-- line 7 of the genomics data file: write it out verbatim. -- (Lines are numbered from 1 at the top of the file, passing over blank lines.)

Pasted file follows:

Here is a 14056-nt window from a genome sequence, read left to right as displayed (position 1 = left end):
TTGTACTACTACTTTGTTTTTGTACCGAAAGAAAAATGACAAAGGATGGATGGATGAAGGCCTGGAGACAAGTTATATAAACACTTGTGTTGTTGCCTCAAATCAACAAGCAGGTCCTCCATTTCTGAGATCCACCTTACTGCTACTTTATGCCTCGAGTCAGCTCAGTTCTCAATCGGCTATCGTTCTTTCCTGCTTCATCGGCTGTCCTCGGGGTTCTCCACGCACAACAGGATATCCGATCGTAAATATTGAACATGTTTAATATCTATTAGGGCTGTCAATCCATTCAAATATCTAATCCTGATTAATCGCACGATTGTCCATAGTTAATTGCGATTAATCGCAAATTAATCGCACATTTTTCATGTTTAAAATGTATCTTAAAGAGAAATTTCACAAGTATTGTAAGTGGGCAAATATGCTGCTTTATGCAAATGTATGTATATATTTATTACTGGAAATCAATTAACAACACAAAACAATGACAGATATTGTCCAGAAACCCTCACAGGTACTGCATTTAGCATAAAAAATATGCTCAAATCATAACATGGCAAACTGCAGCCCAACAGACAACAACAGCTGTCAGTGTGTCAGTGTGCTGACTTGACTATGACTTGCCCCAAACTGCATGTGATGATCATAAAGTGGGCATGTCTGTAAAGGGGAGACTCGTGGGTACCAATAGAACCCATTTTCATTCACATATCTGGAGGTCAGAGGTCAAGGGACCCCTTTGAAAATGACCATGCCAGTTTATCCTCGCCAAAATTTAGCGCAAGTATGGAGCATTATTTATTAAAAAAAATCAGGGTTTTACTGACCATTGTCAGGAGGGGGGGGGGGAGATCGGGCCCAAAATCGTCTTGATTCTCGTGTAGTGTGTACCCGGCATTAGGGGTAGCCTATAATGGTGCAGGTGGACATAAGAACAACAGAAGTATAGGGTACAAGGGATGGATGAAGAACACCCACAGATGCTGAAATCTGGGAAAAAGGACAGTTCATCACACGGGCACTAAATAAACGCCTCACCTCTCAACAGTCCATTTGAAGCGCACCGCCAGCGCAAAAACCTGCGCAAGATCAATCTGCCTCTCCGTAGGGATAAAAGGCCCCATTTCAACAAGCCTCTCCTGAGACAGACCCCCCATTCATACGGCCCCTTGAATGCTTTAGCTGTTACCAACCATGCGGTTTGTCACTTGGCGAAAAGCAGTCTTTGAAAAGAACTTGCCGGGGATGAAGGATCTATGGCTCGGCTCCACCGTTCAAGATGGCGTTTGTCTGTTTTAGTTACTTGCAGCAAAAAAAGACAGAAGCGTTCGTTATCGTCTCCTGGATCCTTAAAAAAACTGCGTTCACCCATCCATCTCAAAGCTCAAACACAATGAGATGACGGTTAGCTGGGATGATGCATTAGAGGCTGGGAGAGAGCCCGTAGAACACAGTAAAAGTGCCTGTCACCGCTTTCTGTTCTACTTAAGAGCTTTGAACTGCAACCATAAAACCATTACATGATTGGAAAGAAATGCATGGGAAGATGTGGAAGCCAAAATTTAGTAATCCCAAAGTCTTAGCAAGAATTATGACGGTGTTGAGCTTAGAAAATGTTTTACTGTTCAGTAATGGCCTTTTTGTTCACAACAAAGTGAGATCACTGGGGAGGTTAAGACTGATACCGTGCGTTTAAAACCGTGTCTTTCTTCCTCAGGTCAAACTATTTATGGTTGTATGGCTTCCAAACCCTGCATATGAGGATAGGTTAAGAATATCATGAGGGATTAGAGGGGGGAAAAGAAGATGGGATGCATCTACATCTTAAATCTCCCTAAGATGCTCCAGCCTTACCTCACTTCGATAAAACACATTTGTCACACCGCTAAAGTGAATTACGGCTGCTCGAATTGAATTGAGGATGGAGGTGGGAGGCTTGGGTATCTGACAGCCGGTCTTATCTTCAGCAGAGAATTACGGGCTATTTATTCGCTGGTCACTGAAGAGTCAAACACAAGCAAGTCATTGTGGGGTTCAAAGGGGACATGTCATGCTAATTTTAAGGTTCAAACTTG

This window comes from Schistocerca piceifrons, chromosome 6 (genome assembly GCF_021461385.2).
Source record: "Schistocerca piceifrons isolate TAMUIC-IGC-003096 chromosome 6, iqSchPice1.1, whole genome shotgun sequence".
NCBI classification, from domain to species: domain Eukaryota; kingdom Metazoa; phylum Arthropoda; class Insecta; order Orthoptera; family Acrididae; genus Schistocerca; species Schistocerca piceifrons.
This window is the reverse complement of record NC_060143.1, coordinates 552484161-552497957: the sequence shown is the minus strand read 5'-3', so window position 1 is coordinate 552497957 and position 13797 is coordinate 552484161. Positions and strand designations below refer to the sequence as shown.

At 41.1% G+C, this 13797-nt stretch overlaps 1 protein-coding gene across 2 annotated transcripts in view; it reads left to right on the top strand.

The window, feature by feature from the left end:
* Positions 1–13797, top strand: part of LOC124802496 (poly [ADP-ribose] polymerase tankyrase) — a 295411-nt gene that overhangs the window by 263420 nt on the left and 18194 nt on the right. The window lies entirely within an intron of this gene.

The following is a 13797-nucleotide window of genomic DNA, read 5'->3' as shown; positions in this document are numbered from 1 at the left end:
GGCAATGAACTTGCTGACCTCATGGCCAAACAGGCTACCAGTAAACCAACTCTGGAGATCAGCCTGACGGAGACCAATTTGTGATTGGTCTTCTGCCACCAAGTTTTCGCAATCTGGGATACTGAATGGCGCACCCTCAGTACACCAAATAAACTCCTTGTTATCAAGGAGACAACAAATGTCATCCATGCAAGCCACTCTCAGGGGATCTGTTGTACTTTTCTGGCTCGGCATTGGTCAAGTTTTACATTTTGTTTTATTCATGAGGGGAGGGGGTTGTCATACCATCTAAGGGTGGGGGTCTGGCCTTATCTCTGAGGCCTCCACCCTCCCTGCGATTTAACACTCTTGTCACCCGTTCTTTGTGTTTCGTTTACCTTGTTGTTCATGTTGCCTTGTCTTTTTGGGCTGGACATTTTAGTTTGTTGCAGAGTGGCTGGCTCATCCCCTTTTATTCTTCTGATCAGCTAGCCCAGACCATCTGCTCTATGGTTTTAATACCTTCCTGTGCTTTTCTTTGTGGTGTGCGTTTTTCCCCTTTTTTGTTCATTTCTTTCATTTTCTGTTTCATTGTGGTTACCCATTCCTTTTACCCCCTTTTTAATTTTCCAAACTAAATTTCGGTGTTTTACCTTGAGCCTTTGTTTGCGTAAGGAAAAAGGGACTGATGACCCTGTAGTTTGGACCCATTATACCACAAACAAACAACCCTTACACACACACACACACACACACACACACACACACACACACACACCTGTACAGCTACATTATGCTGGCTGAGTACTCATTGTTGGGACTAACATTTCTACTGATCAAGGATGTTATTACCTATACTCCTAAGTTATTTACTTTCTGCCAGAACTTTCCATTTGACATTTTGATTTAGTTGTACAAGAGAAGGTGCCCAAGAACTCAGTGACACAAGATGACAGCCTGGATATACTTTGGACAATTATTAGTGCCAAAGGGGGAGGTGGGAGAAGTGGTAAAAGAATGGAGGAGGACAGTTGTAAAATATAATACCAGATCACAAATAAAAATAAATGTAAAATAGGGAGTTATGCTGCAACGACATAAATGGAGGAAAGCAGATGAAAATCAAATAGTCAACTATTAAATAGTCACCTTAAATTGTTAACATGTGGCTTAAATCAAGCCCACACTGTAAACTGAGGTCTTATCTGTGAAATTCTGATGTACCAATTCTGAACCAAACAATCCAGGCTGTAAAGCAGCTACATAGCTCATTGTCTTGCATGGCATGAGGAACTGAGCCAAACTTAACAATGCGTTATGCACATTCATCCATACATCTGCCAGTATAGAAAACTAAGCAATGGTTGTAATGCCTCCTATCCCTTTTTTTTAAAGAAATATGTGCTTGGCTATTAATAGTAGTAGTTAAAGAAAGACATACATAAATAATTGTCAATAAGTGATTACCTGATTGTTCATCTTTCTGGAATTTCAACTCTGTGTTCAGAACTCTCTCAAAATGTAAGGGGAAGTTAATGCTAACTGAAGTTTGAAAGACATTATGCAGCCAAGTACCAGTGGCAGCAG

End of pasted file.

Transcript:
At 41.1% G+C, this 13797-nt stretch overlaps 1 protein-coding gene across 2 annotated transcripts in view; it reads left to right on the top strand.